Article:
Go Now, Mr Turnbull. Just Go
Go Now, Mr Turnbull. Just Go
BY ROSS FITZGERALD
A prime minister who would rather not face the Parliament is a leader in terminal trouble. Let’s face it, PMs owe their position to their command of the party room and of the House of Representatives. But Malcolm Turnbull’s fear of both shows that his leadership has, at best, become a day-to-day proposition.
The government’s excuse for putting off the parliament just doesn’t wash. House leader Christopher Pyne says that all the parliament has to consider before Christmas is same sex marriage and citizenship; but just a day earlier the government had demanded that the parliament pass the company tax cuts as soon as possible. As well, there are at least 50 pieces of legislation that the House of Reps could be dealing with while waiting for the Senate to finalise gay marriage. But the real reason for the delay is the risk of losing on the floor of the Parliament while the government is down two votes; together with the Prime Minister’s inability to explain to his backbench how he’s going to keep his commitment to protect freedom of religion which he’d earlier said he believed in even more than in same sex marriage.
Liberal MPs are mutinous over both the government’s policy direction and its political management. Except where it’s maintained its predecessor’s policy, all the Turnbull government’s decisions have been Labor-lite: the superannuation tax, the bank tax, the Gonski spend-a-thon, and the National Energy Guarantee that puts reducing emissions ahead of cutting power prices. MPs are also appalled by the government’s utter lack of political foresight. Instead of double-and-triple-checking all its MPs’ citizenship status and quietly working with the opposition to manage what was clearly a problem for both sides of politics, Turnbull attempted to bully the High Court and then to claim some dubious high moral ground against Labor.
The instant Turnbull made his declaration about religious freedom, the government should have started working on options for improved protections once the plebiscite passed. Instead, it’s making it up on the run. Selectively importing a UN covenant into Australian law is more likely to enable further assaults on Christian faith than it is to allow religious schools and health care institutions to maintain their ethos and practices. The determination of some National Party MPs to support a royal commission into banking is partly payback for Turnbull’s triumphalism over the SSM result and seeming indifference to the religious freedom he said he’d protect.
The PM doesn’t seem to understand that more Coalition voters opposed same sex marriage than supported it. So if he gets same sex marriage into law, without also protecting religious freedom, he will face a very sullen party room indeed. If Kristina Keneally were to win the Bennelong by-election – now a real prospect – every Liberal on a margin of less than 10 per cent would start to panic. And the Queensland election result is almost certain to hurt him. If a lacklustre Labor state government is returned, Turnbull will almost certainly get part of the blame. If the LNP limps over the line with One Nation preferences, that won’t help Turnbull because he’s the Liberal leader Hanson voters like least. And even if Tim Nicholls were to storm home, the contrast would be drawn between a state leader with policies you could see, hear, taste and touch (build a dam, start a mine, and open a power station) and a prime minister who’s better at taking selfies than getting things done.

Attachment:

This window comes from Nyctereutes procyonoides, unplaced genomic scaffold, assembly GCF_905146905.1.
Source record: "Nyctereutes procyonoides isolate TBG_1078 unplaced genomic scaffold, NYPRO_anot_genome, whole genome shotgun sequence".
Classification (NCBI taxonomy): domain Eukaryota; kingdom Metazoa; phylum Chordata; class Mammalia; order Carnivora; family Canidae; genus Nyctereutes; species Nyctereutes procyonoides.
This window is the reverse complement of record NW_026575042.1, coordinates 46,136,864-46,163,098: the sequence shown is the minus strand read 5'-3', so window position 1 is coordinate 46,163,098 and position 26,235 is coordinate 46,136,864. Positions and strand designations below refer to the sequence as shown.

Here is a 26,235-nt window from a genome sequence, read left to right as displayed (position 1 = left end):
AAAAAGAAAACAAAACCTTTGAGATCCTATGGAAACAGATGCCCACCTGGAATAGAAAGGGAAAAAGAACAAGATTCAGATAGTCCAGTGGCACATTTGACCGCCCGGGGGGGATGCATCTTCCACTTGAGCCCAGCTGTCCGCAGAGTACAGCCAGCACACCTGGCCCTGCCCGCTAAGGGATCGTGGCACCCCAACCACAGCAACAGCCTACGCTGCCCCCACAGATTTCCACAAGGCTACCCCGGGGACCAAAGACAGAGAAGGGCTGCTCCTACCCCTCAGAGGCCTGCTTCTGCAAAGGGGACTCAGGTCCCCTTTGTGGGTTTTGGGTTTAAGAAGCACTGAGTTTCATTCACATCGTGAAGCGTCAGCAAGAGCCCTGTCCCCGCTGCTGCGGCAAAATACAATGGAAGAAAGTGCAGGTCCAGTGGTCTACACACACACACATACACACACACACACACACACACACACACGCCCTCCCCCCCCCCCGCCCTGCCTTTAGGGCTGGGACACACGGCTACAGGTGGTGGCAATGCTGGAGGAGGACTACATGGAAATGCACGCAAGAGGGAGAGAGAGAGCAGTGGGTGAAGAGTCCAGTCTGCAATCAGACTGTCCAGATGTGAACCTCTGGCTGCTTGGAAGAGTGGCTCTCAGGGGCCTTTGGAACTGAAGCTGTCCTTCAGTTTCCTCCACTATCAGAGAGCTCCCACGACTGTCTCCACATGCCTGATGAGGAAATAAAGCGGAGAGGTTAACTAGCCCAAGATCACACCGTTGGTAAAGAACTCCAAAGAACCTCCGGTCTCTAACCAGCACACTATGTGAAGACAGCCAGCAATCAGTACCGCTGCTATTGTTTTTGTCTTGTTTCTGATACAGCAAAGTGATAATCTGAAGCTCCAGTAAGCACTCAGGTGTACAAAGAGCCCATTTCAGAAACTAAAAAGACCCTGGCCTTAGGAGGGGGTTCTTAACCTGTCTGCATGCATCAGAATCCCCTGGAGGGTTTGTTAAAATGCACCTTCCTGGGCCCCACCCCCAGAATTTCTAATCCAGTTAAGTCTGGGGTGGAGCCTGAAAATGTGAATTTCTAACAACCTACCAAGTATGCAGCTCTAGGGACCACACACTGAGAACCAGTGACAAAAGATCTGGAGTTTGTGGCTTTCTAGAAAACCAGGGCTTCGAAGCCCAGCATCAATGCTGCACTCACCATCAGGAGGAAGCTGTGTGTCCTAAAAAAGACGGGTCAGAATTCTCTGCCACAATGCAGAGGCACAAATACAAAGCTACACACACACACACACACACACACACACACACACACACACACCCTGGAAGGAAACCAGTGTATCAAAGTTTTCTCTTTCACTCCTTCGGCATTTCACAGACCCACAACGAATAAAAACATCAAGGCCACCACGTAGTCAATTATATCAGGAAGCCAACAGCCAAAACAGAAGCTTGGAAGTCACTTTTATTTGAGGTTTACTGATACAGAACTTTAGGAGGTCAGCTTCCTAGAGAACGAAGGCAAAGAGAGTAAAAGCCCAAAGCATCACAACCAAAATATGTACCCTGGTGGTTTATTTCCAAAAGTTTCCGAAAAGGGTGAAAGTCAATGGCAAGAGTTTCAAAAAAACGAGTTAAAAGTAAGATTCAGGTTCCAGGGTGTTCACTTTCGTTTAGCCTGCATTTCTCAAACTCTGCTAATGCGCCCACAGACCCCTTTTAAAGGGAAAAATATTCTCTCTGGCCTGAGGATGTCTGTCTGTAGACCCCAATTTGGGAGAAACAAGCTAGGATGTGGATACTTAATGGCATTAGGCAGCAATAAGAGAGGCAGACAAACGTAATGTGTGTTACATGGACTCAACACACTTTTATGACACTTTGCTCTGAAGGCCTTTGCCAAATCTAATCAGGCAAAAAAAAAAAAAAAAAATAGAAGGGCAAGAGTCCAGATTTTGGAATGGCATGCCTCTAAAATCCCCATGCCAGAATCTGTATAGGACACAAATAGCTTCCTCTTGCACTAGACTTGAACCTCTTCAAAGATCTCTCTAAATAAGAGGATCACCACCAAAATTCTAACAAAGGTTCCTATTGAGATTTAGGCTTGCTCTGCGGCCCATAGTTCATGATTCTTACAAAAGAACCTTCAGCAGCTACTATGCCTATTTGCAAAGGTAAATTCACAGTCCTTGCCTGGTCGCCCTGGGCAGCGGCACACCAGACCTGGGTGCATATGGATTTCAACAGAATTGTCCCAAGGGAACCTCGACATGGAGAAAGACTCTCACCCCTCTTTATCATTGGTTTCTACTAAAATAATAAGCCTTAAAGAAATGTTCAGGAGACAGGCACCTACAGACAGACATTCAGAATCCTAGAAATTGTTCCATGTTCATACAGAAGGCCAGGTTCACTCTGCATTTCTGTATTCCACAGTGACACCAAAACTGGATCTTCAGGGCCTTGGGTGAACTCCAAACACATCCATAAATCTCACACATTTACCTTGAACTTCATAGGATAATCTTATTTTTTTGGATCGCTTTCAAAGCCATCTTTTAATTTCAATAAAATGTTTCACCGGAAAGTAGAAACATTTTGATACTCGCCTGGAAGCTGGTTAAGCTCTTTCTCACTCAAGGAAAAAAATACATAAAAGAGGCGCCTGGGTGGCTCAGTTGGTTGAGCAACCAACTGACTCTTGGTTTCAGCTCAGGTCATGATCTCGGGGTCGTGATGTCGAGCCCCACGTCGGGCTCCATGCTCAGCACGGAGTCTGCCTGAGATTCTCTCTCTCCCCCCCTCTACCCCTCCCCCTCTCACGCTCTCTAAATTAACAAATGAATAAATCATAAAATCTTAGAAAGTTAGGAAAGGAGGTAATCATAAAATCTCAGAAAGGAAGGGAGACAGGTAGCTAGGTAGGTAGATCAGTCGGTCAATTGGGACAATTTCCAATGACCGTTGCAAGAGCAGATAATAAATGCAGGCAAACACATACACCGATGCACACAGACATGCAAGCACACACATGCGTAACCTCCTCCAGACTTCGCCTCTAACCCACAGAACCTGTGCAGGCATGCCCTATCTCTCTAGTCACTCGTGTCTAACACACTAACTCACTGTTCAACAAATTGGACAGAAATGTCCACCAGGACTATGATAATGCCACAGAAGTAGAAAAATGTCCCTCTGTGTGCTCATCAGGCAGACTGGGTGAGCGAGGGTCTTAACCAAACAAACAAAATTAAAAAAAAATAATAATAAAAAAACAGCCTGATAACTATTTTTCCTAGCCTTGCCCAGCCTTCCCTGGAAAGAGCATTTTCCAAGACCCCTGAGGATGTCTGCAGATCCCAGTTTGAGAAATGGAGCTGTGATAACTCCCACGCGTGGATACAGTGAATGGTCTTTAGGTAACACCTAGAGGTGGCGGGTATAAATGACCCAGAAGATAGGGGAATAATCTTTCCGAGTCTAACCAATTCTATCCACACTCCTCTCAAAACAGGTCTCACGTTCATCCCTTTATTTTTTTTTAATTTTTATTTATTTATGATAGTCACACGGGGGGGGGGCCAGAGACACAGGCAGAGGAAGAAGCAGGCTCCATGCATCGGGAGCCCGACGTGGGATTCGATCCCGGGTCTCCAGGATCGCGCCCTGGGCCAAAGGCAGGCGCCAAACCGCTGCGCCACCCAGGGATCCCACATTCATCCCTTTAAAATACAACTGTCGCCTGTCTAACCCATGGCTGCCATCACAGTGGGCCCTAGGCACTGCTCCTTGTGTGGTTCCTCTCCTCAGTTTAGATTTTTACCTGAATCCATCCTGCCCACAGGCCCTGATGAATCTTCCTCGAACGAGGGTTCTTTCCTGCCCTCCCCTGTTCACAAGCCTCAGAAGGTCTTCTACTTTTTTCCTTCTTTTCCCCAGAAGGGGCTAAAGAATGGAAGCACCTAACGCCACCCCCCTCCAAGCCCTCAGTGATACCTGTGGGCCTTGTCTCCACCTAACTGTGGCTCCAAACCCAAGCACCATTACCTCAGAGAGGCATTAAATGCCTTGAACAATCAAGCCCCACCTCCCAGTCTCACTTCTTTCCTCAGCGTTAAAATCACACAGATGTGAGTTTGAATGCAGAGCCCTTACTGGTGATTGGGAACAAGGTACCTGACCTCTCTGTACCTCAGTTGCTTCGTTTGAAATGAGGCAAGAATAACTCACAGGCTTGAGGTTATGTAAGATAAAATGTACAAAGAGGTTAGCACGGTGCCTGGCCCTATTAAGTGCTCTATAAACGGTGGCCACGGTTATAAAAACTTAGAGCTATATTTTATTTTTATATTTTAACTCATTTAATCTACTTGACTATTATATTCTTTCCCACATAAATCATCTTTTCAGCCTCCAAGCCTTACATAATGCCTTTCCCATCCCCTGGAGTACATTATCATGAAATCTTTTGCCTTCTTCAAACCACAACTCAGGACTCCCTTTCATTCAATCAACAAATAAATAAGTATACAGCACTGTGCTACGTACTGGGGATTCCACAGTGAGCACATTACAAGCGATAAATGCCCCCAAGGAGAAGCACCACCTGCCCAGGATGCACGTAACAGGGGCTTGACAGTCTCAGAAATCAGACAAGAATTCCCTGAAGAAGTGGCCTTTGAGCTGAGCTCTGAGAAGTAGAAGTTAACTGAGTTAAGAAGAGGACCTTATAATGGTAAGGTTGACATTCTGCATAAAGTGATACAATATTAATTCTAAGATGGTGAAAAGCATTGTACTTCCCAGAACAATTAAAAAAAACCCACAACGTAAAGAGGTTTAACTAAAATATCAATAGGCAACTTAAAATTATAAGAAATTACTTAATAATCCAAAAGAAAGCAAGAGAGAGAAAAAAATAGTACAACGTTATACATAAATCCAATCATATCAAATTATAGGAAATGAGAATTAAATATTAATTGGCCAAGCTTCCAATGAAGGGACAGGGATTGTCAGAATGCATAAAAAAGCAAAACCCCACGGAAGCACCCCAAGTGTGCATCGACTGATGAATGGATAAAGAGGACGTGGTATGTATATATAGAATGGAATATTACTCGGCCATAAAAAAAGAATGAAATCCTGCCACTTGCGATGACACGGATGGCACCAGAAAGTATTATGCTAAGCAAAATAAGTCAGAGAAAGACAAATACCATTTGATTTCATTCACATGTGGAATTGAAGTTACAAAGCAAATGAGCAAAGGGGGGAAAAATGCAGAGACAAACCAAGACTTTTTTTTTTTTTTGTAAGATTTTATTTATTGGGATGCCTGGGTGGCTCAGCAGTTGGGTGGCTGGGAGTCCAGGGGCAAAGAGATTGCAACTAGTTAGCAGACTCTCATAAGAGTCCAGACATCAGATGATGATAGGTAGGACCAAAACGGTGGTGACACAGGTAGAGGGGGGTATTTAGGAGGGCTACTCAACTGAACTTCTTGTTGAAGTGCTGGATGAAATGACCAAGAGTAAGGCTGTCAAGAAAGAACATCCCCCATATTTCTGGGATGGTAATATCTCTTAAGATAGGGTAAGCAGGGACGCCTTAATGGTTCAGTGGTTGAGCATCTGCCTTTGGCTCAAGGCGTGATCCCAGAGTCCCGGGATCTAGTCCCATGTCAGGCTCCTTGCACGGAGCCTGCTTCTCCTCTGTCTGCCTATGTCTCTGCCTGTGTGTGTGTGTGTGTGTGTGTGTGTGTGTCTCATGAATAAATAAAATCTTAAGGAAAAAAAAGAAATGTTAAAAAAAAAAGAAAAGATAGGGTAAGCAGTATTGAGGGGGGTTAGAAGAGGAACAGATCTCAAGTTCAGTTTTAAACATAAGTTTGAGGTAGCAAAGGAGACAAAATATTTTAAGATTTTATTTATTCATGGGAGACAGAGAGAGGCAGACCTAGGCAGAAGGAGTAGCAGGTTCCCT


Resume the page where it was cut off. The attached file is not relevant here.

Until now, Turnbull has been protected by the absence of a clear rival. For more than two years, to justify the coup, Turnbull backers have had to demonise the Abbott government; and to explain his poor performance in office, they’ve had to claim that Abbott was undermining him. That makes it hard for Abbott to return, at least this side of a federal election.
Peter Dutton is probably the government’s strongest minister but he hasn’t differentiated himself from Turnbull and is untested in top-level politics.
That leaves Julie Bishop and Scott Morrison. The foreign minister and the treasurer have formed an alliance of convenience based on Bishop’s alleged popularity and Morrison’s success in stopping the boats. Bishop is supposed to appeal to the middle ground and Morrison to the conservative base. But Bishop has lost too many leaders not to be seen as the Lady Macbeth of the Liberal Party and Morrison has been a poor treasurer. Neither is likely to address the Liberals’ basic problem which is that no one really knows what they stand for and how they’re different from Labor.
For months now, the Turnbull government has been propped up by those who insist that Bill Shorten would be worse. Probably, he would be; but Turnbull’s cluelessness is making a Shorten prime ministership almost inevitable. The choice is not an exclusive one between Turnbull and Shorten ; it could also be between Shorten and a better Liberal with more chance of winning and more capacity for good government. But the Liberals have to work out who that is.
Ross Fitzgerald is Emeritus Professor of History and Politics at Griffith University. He is the author of 39 books, including the political/sexual satire ‘Going Out Backwards : A Grafton Everest Adventure’, which was shortlisted for the 2017 Russell Prize for Humour Writing. Professor Fitzgerald’s blog is available at www.rossfitzgerald.com/.
QUADRANT ONLINE, November 21, 2017.
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